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China increases military spending 11.2%

March 9, 2012

China announced this week that it will increase military spending by over 11 percent in 2012. The New York Times reports:

The increase, reported to be 11.2 percent, is in step with the increased pace of military spending by China over the past decade, but the official statement did not give details of what weapons systems China is developing or offer a description of military strategy beyond protection of the country’s sovereignty. China analysts said the true figure was probably significantly higher and was underreported because much of the military’s decision-making is kept opaque.

Even with the massive increases, China’s official military budget remains much lower than the military budgets in the US or UK. China’s parliament spokesman Li Zhaoxing defended the increase this way, as reported by Reuters:

“You can see that we have 1.3 billion people with a large land areas and a long coastline, but our outlays on defense are quite low compared to other major countries,” Li told a news conference before the annual full session of the National People’s Congress, the Communist Party-controlled legislature that will approve the budget.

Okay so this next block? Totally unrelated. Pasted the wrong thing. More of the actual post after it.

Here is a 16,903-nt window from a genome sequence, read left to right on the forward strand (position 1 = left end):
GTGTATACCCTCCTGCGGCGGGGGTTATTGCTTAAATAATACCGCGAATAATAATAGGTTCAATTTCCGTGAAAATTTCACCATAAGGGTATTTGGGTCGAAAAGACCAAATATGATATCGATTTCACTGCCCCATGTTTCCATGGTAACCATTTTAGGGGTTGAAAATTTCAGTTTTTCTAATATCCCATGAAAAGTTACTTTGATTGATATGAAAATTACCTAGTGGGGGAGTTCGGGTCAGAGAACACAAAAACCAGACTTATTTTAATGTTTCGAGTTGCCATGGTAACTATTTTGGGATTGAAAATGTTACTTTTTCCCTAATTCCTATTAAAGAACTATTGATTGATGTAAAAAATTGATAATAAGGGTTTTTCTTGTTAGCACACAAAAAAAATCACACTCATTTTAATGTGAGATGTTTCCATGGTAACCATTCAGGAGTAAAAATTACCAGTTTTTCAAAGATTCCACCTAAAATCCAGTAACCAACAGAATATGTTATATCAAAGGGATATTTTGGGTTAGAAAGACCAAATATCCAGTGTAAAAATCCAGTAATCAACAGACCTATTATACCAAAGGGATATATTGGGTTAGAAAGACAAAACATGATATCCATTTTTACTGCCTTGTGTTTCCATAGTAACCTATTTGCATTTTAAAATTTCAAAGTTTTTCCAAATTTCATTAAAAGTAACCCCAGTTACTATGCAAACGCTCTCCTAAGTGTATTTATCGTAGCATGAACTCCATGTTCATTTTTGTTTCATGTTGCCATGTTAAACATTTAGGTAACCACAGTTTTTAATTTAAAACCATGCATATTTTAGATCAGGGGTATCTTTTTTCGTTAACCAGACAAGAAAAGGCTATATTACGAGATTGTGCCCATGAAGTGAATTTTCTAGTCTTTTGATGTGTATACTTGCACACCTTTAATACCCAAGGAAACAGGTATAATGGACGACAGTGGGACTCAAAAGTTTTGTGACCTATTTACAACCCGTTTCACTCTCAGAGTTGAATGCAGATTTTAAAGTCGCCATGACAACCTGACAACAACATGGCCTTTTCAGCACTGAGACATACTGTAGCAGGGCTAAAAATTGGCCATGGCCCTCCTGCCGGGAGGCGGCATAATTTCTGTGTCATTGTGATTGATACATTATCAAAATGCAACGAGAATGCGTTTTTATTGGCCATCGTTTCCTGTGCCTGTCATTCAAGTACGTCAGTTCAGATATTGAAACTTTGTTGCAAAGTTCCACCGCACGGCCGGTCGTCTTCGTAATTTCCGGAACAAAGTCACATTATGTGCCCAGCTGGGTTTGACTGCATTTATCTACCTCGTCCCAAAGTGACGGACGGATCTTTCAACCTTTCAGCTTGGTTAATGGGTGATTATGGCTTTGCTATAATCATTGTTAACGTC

“China’s limited military power is for the sake of preserving national sovereignty, security, and territorial integrity,” said Li, a former foreign minister. “Fundamentally, it constitutes no threat to other countries.”

But, real military spending may be two times the official budget. China is developing and testing a variety of new weapons and transport systems including a new fighter jet, new submarines and ships, an aircraft carrier, and anti-ship ballistic missiles (see this BBC story for a map indicating the range of those missiles).

Michael Beckley of Harvard University’s Belfer Center argues (see the above Reuters story) for keeping China’s military modernization in perspective:

“There’s no doubt China’s new hardware has important symbolic value and, at least in the case of the ASBM, important coercive value – the U.S. navy has to think twice now before getting too close to China’s shores,” Beckley said in emailed comments, referring to China’s anti-ship ballistic missile.

“But the PLA’s progress needs to be viewed in the context of China’s low level of economic development,” he added.

“China’s economic weaknesses constrain its ability to produce cohesive military systems that link weapons and soldiers to sensors, satellites and command centers.”

Why is China so intent on modernizing its military? This analysis on the Foreign Policy Association website links China’s rising defense budgets to its energy policy.

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